Through the study of Computing, children will be able to develop a wide range of fundamental skills, knowledge and understanding that will actually equip them for the rest of their life.  Computers and technology are such a part of everyday life that our children would be at a disadvantage would they not be exposed to a thorough and robust Computing curriculum.  Children must be taught in the art form of ‘Computational Thinking’ in order to provide them essential knowledge that will enable them to participate effectively and safely in the digital world beyond our gates.  

National curriculum for computing and our progress of skills within each milestone aims to ensure that all pupils:   

o Are confident in using code and can understand and apply the fundamental principles and concepts of computer science, including logic, algorithms and data representation  

o When coding, pupils can analyse problems in computational terms, and have repeated practical experience of writing computer programs in order to solve such problems 

 o Effectively communicate and can evaluate and apply information technology, including new or unfamiliar technologies, analytically to solve problems  

o Able to connect with others responsibly and are competent, confident and creative users of information and communication technology.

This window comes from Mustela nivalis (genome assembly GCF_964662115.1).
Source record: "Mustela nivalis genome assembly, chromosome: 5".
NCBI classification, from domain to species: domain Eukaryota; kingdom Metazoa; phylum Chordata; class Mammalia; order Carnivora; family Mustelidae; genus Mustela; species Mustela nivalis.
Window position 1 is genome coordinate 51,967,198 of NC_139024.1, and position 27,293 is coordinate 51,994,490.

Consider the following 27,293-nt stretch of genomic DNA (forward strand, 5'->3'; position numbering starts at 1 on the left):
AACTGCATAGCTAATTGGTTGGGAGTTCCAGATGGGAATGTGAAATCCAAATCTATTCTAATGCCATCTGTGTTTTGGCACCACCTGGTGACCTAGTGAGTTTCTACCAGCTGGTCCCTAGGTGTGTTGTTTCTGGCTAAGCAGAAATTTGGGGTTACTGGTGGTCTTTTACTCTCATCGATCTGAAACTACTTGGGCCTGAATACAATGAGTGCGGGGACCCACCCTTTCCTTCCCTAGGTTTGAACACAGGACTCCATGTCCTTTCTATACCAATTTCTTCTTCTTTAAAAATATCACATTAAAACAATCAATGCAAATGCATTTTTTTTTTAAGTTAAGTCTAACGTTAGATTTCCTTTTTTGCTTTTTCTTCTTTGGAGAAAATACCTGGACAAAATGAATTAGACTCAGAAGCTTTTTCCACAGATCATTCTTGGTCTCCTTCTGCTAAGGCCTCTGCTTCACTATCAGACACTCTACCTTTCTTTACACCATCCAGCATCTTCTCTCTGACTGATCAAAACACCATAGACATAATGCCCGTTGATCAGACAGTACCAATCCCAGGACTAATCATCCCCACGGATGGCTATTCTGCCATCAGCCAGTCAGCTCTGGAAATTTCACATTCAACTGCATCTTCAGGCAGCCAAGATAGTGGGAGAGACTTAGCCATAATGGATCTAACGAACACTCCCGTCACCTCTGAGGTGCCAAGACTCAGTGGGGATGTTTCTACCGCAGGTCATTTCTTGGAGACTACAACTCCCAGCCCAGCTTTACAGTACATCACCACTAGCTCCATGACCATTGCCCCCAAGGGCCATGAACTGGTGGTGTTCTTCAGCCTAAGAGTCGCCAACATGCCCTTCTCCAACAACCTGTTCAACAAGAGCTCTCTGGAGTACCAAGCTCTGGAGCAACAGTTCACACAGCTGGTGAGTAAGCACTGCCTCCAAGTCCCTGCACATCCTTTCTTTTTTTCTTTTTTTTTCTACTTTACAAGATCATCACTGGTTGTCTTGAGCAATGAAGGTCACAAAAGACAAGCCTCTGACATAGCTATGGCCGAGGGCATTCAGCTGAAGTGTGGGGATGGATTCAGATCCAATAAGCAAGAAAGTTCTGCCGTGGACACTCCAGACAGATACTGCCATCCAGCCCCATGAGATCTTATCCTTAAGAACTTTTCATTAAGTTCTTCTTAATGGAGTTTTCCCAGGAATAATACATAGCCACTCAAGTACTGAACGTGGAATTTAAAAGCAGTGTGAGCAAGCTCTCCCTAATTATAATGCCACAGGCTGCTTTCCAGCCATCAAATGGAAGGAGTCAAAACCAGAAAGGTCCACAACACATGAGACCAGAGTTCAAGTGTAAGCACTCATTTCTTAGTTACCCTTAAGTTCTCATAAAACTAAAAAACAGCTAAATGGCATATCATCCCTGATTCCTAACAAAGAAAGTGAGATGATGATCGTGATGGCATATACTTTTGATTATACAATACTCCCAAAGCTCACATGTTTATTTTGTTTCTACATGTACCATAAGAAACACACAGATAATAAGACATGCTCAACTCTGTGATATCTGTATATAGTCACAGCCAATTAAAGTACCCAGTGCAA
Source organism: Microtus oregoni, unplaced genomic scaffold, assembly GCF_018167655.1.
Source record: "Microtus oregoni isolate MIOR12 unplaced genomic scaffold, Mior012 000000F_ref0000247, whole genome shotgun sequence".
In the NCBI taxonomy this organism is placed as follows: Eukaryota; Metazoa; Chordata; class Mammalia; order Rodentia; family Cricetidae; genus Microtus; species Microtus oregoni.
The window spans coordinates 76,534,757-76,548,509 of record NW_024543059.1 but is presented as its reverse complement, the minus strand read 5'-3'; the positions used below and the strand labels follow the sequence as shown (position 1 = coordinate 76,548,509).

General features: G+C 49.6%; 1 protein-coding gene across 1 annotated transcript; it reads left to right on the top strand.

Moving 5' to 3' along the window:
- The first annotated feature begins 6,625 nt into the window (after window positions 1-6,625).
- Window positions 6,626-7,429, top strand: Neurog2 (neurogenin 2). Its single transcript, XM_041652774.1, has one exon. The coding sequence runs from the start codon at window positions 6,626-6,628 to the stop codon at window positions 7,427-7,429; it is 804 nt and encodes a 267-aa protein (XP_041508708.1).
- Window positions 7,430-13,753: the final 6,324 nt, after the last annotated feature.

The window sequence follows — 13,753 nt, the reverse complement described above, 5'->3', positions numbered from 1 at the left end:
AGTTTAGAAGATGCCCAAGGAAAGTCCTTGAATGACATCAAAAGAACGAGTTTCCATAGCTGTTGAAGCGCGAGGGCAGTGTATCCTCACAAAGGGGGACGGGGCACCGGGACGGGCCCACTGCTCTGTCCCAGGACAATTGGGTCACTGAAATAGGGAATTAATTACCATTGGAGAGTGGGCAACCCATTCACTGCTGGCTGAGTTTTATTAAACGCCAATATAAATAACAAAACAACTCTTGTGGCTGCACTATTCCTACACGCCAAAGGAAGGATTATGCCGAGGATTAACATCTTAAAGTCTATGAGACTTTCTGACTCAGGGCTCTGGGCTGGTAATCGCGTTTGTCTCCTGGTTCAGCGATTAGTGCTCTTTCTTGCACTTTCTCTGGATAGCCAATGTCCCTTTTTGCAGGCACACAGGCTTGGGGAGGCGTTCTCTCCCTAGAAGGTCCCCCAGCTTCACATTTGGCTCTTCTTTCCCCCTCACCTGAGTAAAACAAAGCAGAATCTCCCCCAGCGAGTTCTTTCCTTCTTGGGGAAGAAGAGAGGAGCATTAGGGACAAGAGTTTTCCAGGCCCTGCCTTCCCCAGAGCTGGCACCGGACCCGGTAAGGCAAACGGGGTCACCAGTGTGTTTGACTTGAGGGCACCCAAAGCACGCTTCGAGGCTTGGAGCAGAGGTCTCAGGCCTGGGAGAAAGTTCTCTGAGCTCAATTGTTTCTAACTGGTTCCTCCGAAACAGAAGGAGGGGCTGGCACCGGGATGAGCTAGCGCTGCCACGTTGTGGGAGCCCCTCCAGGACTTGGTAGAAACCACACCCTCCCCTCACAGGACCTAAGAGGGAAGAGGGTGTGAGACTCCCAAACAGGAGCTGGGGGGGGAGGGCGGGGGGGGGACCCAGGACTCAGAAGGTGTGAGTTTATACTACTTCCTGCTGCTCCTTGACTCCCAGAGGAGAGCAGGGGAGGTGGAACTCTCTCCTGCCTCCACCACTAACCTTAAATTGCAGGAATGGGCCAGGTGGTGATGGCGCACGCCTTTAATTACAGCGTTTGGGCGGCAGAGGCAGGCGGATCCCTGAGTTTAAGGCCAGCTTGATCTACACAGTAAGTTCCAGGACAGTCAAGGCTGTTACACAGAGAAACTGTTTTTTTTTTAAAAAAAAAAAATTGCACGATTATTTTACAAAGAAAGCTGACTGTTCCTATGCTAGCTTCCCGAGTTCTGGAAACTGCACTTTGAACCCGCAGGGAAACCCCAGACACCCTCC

Howletch Primary School takes internet safety extremely seriously. We have an E- Safety Policy that provides guidance for teachers and children about how to use the internet safely. Every year group participates in lessons on e-safety and children understand how to stay safe when using technology.  


At our school we believe that a clear and effective scheme of work that provides coverage in line with the National Curriculum is essential to meet the requirements of our children in order for them to thrive. Teaching and learning facilitates progression across all key stages within the strands of digital literacy, information technology and computer science. In KS1, one of the ways we are teaching the pupils about the language and concepts associated with computer programming is by using Bee Bots and Pro-bots, which are simple programmable robots. Children in KS2 have access to the hardware (computers, tablets, and programmable equipment) and software that they need to develop knowledge and skills of digital systems and their applications. Computing is implemented across all aspects of our school curriculum, with one example being the use of Times Tables Rockstars during Maths lessons.   

Wider curriculum: Opportunities for the safe use of digital systems through extra-curricular provision are offered with the school’s lunchtime online Maths clubs. A Digital Leaders club has proven to be an extremely popular lunchtime club, where children are able to extend their knowledge of the computing world around them. Members of the group have taken part in fundraising and teaching their peers new skills needed during computing lessons.